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IndyCar Indy 500

Palou ‘doesn’t understand’ VeeKay’s Indy 500 fuel-save obsession

Indianapolis 500 pole-winner Alex Palou says he doesn’t understand why fellow front-row starter Rinus VeeKey was obsessed with fuel saving in final practice on Carb Day.

Alex Palou, Chip Ganassi Racing Honda

Palou beat VeeKay to pole by the second-closest margin in Indy 500 qualifying history, at 0.004s and 0.006mph last Sunday.

Today, Palou set the fourth fastest lap in the final practice session before the green flag flies on the 107th running of the Indy 500 on Sunday. He said VeeKay wasn’t at all interested in drafting past him, as they practised race simulation running on track together, and questioned his approach.

“He didn't want to pass today,” said Palou of VeeKay. “He just wanted to save fuel on Carb Day and I didn't really understand what he was doing on the track.

“But if he drives normal, yeah, we're going to be exchanging [the lead on Sunday] a lot. I don't know if it's going to be me or somebody else, but yeah, I think when you are second, it's easy to pass, and when you are first, you cannot really do much.

“I just hope that they don't go crazy on the guy that is leading, trying to save fuel while you're leading because that doesn't work and then it's crazy behind. So, if I'm in control, if I'm leading, I'll try and just go and try and play with somebody, and if they don't want to, like Rinus didn't want to today, we'll see what happens.”

Rinus VeeKay, Ed Carpenter Racing Chevrolet

Rinus VeeKay, Ed Carpenter Racing Chevrolet

Photo by: Jake Galstad / Motorsport Images

In his media sessions on Thursday, VeeKay was adamant that fuel saving would be his key strategy in Sunday’s race, rather than leading laps.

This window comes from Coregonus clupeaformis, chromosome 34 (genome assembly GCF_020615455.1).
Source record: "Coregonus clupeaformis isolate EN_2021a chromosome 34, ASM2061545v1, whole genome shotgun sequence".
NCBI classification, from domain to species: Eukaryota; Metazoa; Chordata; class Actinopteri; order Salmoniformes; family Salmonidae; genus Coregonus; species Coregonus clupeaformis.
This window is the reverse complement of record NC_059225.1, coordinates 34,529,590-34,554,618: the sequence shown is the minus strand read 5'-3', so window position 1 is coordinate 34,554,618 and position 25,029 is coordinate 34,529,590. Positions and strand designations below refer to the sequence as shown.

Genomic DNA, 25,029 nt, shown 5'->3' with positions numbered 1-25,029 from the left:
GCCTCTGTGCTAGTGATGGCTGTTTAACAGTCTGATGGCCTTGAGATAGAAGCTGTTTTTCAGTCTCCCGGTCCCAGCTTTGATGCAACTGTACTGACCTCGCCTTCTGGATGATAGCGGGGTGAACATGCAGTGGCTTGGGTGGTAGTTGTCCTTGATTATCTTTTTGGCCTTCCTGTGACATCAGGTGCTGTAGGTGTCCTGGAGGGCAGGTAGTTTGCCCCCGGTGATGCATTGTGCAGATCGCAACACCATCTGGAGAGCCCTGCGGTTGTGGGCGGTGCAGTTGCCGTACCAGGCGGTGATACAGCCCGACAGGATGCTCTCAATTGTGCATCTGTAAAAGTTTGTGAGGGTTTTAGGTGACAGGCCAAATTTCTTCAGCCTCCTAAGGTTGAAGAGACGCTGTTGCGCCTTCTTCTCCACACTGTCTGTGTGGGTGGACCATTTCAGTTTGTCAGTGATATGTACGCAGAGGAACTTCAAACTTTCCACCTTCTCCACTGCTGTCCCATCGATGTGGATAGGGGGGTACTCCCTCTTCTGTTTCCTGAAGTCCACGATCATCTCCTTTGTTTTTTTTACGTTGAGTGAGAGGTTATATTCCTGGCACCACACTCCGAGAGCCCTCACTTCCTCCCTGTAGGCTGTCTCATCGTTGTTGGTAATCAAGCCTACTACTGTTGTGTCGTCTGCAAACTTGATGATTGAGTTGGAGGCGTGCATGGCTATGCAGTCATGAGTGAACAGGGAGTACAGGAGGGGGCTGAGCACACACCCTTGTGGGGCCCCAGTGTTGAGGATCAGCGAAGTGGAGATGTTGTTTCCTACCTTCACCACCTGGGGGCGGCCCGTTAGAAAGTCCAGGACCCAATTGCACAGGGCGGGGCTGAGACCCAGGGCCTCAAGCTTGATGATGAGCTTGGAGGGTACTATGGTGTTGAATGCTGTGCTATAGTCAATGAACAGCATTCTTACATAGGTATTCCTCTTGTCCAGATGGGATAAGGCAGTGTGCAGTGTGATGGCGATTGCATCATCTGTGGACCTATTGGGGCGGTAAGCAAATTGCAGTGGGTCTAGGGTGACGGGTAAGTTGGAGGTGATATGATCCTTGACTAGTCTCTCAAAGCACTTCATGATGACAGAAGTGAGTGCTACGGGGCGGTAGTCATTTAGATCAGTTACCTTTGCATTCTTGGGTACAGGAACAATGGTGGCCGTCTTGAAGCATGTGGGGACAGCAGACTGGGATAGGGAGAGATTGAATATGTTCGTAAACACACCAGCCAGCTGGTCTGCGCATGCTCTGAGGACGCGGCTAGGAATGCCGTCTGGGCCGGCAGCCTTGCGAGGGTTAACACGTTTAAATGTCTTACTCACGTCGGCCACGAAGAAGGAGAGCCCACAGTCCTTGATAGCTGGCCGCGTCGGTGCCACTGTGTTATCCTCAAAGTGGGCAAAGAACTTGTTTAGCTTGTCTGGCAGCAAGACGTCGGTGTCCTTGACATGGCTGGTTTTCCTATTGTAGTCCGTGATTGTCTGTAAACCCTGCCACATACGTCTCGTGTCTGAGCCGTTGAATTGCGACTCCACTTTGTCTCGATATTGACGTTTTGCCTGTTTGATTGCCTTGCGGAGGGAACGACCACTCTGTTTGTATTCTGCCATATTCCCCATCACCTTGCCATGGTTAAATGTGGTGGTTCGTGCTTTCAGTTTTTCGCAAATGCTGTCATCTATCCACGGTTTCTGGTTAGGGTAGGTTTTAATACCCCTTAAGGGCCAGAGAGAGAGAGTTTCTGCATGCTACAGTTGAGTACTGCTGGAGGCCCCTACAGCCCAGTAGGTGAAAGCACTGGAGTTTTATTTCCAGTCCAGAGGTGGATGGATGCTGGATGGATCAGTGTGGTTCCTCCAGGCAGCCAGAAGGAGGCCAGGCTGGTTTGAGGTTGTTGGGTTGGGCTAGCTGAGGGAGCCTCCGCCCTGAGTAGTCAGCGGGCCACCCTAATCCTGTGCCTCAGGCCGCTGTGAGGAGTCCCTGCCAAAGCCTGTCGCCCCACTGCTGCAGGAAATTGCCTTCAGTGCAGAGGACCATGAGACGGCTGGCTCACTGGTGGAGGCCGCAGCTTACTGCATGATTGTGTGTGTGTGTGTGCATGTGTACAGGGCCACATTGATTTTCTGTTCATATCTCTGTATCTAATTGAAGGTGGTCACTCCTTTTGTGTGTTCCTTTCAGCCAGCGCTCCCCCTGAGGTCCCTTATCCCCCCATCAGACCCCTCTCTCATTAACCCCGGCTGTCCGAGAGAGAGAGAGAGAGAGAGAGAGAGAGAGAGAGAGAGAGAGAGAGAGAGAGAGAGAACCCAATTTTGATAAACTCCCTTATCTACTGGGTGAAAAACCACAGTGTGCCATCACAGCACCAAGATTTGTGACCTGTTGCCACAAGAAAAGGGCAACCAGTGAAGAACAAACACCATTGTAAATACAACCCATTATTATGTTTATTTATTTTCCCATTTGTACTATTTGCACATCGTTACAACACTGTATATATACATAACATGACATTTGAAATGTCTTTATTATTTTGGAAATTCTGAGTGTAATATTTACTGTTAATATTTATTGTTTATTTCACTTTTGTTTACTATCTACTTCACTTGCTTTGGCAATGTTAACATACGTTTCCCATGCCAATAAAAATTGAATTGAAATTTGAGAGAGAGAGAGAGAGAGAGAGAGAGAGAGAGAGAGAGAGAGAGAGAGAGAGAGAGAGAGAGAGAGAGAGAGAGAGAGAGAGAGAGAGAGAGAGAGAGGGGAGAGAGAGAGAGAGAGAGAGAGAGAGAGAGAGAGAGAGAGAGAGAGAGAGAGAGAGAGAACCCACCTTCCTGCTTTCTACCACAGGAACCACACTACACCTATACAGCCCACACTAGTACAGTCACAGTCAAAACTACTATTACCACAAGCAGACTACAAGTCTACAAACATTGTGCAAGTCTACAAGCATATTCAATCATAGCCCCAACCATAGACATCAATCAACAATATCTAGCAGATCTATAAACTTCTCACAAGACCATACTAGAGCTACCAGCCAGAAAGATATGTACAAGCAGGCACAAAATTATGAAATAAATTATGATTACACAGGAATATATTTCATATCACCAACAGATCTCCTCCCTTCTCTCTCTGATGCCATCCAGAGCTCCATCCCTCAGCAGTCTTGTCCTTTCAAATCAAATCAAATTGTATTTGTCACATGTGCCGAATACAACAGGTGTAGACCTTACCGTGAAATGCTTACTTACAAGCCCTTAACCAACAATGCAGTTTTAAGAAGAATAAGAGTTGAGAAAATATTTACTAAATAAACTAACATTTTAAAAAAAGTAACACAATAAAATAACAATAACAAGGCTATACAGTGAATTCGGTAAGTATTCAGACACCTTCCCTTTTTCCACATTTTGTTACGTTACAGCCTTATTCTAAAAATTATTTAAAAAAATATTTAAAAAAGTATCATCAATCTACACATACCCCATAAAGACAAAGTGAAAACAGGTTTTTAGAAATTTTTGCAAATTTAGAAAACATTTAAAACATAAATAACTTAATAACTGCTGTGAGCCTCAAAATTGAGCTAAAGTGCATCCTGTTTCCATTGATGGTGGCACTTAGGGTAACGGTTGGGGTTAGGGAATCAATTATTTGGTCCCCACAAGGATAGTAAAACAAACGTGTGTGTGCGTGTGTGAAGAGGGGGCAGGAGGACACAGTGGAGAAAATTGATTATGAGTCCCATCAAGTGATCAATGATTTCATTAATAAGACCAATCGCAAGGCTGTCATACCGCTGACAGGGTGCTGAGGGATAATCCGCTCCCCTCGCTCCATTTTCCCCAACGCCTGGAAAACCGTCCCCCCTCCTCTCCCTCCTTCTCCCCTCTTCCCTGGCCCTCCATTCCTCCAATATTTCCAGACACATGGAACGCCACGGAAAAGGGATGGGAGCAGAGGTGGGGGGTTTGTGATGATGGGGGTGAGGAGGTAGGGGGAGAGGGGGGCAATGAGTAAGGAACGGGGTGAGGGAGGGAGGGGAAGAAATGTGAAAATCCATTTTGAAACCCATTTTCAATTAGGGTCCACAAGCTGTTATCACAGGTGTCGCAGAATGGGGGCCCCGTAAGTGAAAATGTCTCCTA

He was slowest of all on Carb Day, with his fastest lap of 222.166mph some 5mph slower than Palou’s pacesetting team-mate Takuma Sato.

“Qualifying pace doesn’t mean anything for the race, we have a totally different car for that,” said VeeKay. “I know we have a very fast car and starting at the front is very important.

“I can go straight into fuel save mode, sitting behind Alex, I’ll slot behind him and make sure we stay in the race until the end and battle him whenever the fuel save goes out the window.”

When asked by Motorsport.com to explain his planned strategy from the start, he replied: “If you’re in the top five, you are kinda in a safe spot, so you can save fuel. If you stay there all race then you’ll be fine for the end when you can attack.

“Fuel save is important, it gave Alex Rossi the win in 2016, and we can always change the strategy around and go full fuel burn, but you can never win that back if you do.

“I think there will be overtaking in the middle of the pack, I think those guys will move their way forward. I see my team-mates Ed [Carpenter] and Conor [Daly] moving forward, but if they don’t, I have to work with these other guys and teams.

“Definitely Ganassi and McLaren will be around me, so I’ll work together with special guys like Palou and Rosenqvist, who’ll also want to be around at the end, so we have to cooperate.”

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